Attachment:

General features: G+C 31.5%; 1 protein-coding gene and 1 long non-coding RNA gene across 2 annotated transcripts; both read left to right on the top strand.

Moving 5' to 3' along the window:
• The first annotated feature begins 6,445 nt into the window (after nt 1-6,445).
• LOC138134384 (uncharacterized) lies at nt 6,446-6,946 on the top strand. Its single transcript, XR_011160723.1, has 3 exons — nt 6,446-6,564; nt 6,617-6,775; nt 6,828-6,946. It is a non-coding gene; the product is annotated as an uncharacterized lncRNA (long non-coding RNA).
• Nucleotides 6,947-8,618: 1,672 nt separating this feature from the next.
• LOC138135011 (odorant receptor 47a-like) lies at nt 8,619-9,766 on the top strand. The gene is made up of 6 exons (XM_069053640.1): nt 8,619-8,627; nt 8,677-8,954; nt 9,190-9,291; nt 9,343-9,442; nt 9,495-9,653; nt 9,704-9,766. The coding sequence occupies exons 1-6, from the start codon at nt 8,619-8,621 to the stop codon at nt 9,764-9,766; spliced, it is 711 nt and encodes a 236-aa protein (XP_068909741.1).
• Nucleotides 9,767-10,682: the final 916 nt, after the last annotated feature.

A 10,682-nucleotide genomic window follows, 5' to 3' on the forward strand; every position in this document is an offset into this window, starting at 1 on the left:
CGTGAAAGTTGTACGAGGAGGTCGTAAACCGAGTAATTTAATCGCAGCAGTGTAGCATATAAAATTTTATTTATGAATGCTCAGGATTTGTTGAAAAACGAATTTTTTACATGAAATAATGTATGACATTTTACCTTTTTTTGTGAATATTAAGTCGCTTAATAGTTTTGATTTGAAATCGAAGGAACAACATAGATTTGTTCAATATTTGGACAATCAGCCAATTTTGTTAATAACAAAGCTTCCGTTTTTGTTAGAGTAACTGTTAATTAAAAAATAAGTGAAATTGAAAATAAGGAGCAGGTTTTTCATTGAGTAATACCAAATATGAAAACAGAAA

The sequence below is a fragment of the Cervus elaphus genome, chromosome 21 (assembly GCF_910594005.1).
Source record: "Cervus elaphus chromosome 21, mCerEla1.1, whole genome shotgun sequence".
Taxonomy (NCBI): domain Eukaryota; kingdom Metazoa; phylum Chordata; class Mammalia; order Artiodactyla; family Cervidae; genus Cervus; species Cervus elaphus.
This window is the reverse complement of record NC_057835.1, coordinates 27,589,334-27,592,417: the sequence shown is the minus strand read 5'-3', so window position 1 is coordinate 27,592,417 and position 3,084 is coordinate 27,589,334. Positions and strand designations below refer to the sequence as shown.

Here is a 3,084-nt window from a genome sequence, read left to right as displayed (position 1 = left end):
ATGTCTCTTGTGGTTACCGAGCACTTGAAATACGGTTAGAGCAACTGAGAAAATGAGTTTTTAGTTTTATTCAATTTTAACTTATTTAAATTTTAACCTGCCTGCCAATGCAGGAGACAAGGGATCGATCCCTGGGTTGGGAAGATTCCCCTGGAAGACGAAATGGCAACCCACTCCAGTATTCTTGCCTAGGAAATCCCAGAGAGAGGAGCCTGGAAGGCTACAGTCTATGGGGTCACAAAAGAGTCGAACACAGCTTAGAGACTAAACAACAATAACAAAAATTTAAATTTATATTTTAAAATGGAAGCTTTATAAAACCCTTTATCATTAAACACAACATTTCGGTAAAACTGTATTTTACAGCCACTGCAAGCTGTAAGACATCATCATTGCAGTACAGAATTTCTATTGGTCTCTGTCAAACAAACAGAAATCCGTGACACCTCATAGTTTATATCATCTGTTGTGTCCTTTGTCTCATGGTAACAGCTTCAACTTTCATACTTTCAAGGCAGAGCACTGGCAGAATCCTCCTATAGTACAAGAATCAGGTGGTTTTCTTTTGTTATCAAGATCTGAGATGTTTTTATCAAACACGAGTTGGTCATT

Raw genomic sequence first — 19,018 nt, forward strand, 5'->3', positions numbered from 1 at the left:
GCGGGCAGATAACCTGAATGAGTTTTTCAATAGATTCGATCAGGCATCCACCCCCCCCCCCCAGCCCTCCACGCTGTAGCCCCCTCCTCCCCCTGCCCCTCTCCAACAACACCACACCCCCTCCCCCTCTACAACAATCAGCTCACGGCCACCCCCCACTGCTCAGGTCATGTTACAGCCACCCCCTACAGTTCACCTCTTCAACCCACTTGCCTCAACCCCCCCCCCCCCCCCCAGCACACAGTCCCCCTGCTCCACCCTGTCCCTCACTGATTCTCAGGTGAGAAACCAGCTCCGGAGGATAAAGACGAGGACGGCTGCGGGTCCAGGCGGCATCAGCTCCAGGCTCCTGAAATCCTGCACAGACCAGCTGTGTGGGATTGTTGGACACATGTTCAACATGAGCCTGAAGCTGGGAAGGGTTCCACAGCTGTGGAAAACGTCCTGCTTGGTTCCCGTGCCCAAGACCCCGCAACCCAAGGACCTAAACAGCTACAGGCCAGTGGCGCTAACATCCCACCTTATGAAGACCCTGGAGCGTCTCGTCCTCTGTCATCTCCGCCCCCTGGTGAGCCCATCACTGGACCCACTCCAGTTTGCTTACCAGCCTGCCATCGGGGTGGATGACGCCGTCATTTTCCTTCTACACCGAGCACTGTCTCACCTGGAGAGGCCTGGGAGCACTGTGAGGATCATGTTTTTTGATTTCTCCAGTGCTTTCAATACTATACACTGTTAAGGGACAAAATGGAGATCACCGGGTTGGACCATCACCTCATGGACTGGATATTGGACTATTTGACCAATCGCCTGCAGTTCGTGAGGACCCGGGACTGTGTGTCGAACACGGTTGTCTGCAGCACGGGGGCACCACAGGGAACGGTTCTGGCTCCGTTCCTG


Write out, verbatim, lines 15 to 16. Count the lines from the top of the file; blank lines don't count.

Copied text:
ATGTCTCTTGTGGTTACCGAGCACTTGAAATACGGTTAGAGCAACTGAGAAAATGAGTTTTTAGTTTTATTCAATTTTAACTTATTTAAATTTTAACCTGCCTGCCAATGCAGGAGACAAGGGATCGATCCCTGGGTTGGGAAGATTCCCCTGGAAGACGAAATGGCAACCCACTCCAGTATTCTTGCCTAGGAAATCCCAGAGAGAGGAGCCTGGAAGGCTACAGTCTATGGGGTCACAAAAGAGTCGAACACAGCTTAGAGACTAAACAACAATAACAAAAATTTAAATTTATATTTTAAAATGGAAGCTTTATAAAACCCTTTATCATTAAACACAACATTTCGGTAAAACTGTATTTTACAGCCACTGCAAGCTGTAAGACATCATCATTGCAGTACAGAATTTCTATTGGTCTCTGTCAAACAAACAGAAATCCGTGACACCTCATAGTTTATATCATCTGTTGTGTCCTTTGTCTCATGGTAACAGCTTCAACTTTCATACTTTCAAGGCAGAGCACTGGCAGAATCCTCCTATAGTACAAGAATCAGGTGGTTTTCTTTTGTTATCAAGATCTGAGATGTTTTTATCAAACACGAGTTGGTCATT

Raw genomic sequence first — 19,018 nt, forward strand, 5'->3', positions numbered from 1 at the left: